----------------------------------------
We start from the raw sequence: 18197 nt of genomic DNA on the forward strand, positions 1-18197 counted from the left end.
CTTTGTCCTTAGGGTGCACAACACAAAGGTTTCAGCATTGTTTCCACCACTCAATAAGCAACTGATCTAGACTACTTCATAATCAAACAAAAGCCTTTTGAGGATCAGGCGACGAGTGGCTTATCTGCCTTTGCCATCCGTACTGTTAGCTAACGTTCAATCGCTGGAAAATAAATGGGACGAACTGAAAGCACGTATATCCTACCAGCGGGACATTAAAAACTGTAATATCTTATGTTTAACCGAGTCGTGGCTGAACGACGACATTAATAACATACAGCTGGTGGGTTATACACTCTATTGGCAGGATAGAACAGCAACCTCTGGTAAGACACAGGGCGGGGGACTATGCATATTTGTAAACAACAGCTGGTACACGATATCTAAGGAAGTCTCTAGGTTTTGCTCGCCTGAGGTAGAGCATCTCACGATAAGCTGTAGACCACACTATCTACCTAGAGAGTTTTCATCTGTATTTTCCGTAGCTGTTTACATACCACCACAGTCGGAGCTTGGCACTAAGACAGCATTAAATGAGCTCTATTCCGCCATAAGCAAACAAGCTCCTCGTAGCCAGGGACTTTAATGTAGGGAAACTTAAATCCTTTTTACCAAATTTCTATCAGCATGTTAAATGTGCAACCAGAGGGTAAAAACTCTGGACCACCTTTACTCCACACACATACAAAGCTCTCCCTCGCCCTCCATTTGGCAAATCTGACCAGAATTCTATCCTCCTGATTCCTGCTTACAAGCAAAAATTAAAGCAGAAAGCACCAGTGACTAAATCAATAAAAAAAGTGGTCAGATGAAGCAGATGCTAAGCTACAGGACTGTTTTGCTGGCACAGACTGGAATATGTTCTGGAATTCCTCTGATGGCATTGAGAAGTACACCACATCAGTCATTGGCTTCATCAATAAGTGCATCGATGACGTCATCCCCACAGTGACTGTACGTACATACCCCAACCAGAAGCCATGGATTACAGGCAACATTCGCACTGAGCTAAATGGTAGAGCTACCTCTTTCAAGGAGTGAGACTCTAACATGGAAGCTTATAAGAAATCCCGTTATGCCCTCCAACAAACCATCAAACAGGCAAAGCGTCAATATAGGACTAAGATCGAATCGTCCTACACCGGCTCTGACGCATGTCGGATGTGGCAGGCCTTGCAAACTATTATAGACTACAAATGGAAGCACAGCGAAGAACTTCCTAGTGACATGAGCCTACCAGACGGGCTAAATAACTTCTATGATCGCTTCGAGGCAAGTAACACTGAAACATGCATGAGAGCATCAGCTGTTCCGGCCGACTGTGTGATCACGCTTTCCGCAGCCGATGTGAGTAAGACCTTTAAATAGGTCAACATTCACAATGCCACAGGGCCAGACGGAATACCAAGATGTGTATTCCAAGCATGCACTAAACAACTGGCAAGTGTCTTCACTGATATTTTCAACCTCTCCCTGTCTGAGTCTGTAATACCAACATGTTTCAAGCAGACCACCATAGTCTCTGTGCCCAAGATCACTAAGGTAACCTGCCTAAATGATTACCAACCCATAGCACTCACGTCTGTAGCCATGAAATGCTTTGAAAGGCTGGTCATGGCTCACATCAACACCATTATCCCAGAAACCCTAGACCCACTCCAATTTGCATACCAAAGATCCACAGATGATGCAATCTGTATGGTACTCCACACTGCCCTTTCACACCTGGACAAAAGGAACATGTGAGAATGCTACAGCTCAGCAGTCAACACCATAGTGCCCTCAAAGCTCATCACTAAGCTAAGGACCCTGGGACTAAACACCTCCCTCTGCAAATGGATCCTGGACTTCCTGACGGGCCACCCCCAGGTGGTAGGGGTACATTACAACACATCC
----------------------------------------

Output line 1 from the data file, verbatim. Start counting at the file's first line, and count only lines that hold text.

We start from the raw sequence: 18197 nt of genomic DNA on the forward strand, positions 1-18197 counted from the left end.